“What are the odds,” I’d later write, “that the fate of an entire camp would depend on the kindness of a strange taxi driver?”
As a writer, I’m sympathetic to the notion that the absolute truth should never interfere with the telling of a good story. There should always be room for a little poetic license, a bit of artful embellishment.
You have to have something to work with, however, and when the run’s late, and the water’s high, and there’s only a trickle of salmon in the river … You can see where I’m going with this. It was just a tough, tough week, a week of the relentless, even stupefying brand of tedium that is the dark side of Atlantic salmon fishing. There was no magic in the Spey flies; there was nothing miraculous about the Pass Lake. C.D. Clarke managed to pound up a few fish, but he had to spend 18 hours a day on the water to do it.
His example raised an interesting philosophical question. Some would argue that you go to all the trouble and expense of traveling to a place like Labrador precisely because you don’t want to have to rise at 3:30 in the morning in order to catch fish. The other school of thought—the one Clarke espouses—holds that because you have gone to all that trouble and expense, you’d better be prepared to do whatever it takes.
I fall somewhere in the middle on this issue. It boils down, I think, to just how badly you want to catch an Atlantic salmon. In my case, I’m afraid the answer is not badly enough.
“…and the horse you rode in on.”
It was my friend—or maybe former friend—reporting on his visit to Toronto. Hoping to balance the books, I’d turned him on to the taxi driver.
“You owe me big time,” he said. “That guy’s a whack job.”
“Yeah,” I admitted, “he’s a little, uh, different…”
“Different! He starts off telling me he’s not going to charge me, that he just wants to take me fishing. Then he says, ‘If you have a good time, you can give me a tip.’ From that moment on, I don’t think five minutes went by without him mentioning something about the goddamn tip.”
“That seems to be his m.o. Did you catch any fish?”
“Christ. We go to the Grand, right? He’s talking it up like it’s the second coming of the Missouri, and when we get there it’s muddy, it’s low—I felt like I should be sitting in a lawn chair holding a cane pole. ‘Typical midsummer conditions,’ he says.
“Nothing happens for quite a while, but then in the afternoon a few blue-winged olives start to come off. I catch a small brown, ten inches or so, and while I’m playing it I spot a really nice fish rising upstream—I mean a really nice fish. It takes me a minute to get the hook out, release the fish, dry off the fly—you know the drill—and when I look up I can’t believe what I see.”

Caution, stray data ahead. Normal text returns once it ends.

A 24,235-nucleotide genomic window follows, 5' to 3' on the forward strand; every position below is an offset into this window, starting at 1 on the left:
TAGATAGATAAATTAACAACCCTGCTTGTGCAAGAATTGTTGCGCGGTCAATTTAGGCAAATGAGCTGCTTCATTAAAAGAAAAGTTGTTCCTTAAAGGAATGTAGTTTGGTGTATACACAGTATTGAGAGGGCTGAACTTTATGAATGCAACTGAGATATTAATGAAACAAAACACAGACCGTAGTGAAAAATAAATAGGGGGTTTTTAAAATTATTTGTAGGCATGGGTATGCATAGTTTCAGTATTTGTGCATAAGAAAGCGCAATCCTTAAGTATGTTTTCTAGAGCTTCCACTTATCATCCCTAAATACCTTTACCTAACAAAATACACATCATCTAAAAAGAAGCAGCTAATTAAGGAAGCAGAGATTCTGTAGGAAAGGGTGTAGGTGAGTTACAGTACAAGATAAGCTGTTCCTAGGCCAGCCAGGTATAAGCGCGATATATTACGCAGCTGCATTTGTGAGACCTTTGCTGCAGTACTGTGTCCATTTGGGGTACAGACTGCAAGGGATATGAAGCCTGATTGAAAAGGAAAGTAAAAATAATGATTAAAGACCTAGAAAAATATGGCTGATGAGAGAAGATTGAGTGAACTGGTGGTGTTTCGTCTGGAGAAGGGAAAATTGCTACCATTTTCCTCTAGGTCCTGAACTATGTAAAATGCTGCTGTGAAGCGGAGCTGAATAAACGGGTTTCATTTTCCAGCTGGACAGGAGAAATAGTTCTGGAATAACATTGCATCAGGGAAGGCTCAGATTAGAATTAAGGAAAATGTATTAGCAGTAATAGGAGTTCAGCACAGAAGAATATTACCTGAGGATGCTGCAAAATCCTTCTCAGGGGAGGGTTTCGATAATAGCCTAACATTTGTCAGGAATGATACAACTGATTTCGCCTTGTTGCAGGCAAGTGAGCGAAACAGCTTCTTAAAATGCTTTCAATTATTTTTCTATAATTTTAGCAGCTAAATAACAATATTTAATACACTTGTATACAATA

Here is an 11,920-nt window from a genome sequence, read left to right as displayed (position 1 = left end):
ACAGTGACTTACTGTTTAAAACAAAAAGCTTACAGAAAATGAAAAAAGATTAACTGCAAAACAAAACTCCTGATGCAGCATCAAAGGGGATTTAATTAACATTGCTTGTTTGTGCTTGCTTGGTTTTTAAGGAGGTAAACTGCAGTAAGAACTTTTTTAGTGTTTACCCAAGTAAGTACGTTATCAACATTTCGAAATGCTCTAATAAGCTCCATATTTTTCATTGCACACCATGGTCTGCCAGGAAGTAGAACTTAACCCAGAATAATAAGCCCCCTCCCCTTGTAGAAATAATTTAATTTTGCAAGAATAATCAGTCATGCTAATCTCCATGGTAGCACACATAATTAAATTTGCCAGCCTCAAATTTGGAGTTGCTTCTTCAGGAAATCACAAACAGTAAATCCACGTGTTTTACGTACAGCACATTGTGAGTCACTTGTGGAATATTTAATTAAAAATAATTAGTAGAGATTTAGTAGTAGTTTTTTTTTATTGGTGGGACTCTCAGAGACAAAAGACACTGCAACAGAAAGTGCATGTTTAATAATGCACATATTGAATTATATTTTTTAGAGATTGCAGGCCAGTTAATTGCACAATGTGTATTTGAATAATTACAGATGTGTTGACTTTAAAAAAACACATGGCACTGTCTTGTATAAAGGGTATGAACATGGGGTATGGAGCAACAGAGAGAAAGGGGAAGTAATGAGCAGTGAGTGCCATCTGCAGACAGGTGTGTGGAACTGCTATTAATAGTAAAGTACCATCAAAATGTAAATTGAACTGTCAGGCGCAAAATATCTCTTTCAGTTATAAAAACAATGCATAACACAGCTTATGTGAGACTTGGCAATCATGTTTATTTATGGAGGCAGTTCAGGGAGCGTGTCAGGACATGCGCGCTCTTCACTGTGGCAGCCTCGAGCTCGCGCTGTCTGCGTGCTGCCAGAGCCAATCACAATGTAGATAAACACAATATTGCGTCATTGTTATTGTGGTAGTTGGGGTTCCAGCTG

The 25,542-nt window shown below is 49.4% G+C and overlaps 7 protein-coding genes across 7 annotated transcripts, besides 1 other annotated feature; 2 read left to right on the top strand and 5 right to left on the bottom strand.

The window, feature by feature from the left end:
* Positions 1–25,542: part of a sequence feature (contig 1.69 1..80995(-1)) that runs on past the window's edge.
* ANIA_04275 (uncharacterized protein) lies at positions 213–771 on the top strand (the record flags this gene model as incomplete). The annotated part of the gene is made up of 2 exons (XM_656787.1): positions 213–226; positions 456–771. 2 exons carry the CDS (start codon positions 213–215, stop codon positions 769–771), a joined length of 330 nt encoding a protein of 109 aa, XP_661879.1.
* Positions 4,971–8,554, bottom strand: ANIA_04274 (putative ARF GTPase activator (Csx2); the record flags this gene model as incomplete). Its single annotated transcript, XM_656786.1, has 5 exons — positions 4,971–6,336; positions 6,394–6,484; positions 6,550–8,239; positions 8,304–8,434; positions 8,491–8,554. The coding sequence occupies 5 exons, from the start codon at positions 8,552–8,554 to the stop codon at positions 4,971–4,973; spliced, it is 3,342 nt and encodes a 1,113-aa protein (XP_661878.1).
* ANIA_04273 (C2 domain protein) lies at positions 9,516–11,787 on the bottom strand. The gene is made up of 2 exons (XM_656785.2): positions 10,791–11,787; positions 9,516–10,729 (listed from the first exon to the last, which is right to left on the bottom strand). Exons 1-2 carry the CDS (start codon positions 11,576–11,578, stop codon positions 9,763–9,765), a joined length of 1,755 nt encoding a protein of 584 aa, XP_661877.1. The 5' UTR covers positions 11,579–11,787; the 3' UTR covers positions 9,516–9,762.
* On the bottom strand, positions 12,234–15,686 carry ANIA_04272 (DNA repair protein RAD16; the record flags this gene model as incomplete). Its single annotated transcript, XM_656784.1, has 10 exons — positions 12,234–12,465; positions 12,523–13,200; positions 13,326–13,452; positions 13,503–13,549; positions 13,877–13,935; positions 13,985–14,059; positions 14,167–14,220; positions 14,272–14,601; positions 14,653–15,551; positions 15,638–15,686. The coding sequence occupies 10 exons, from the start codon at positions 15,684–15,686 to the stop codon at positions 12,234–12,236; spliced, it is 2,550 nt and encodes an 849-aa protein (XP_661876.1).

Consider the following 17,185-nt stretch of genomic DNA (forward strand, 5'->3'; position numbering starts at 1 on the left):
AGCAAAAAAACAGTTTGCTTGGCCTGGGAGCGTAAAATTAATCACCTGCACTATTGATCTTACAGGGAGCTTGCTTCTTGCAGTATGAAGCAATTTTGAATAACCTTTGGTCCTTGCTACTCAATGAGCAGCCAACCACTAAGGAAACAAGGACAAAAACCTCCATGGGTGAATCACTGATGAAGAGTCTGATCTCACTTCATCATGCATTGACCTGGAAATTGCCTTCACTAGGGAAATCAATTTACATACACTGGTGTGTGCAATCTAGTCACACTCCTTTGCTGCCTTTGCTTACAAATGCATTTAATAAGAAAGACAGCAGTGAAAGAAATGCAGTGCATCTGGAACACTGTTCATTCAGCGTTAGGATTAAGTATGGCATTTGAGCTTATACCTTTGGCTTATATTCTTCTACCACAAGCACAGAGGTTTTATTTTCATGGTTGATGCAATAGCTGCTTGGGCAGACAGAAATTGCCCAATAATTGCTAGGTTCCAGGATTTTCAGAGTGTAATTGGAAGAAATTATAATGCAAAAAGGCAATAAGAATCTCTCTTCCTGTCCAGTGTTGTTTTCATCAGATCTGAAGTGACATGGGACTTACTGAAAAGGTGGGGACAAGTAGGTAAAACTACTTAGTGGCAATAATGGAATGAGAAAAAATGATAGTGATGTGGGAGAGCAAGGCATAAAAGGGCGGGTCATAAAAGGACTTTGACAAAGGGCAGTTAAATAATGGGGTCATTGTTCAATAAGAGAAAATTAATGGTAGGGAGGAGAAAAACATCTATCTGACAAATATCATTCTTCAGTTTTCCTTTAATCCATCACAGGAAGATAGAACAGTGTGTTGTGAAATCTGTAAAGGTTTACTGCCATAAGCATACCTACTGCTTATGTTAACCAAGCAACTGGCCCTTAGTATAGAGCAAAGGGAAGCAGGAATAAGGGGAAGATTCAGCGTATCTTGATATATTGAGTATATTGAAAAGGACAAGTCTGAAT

“Oh, yes: Guide Boy is casting to the riser! He gets a good drift—he throws a nice line, I’ll give him that—and the fish takes. It fights like hell, too, but he finally gets it in the net. Then he has the stones to ask me to tape it for him while he holds it! So I do, and it measures 18½ inches. A real dandy. I’m pretty PO’d at this point, but say ‘Nice fish’ anyway. Do you know what he did then?”
“I have a pretty good idea.”
“The son-of-a-bitch asks me to take his picture! What can I say? He hands me his camera, I take a couple shots. He’s got this big grin that ticks me off even worse than I already am, and after he releases the fish he says, ‘It’s been a great day, hasn’t it?’ I wanted to say ‘Yeah, for one of us.’”
“I take it he didn’t get much of a tip.”
“He got no tip. We’d originally planned to fish the next day, too, but I called him that night and told him I wouldn’t be able to make it—you know, the old ‘something came up’ routine. He wasn’t very happy about that. ‘But I bought cigars for tomorrow,’ he said. ‘Cubans!’ I was half-afraid he was going to start crying.”
“Oh, man, I’m sorry. I really do owe you one.”
“Forget it,” he said, his tone brightening. “The time will come when I’ll be able to laugh about it. And the trip wasn’t a total loss.”
“Toronto has more well-built women than anyplace else in the world—and there was a heat wave. I got a sore neck just standing on the street.”
As I said before, Canada has its contradictions, but all in all there’s a lot to like.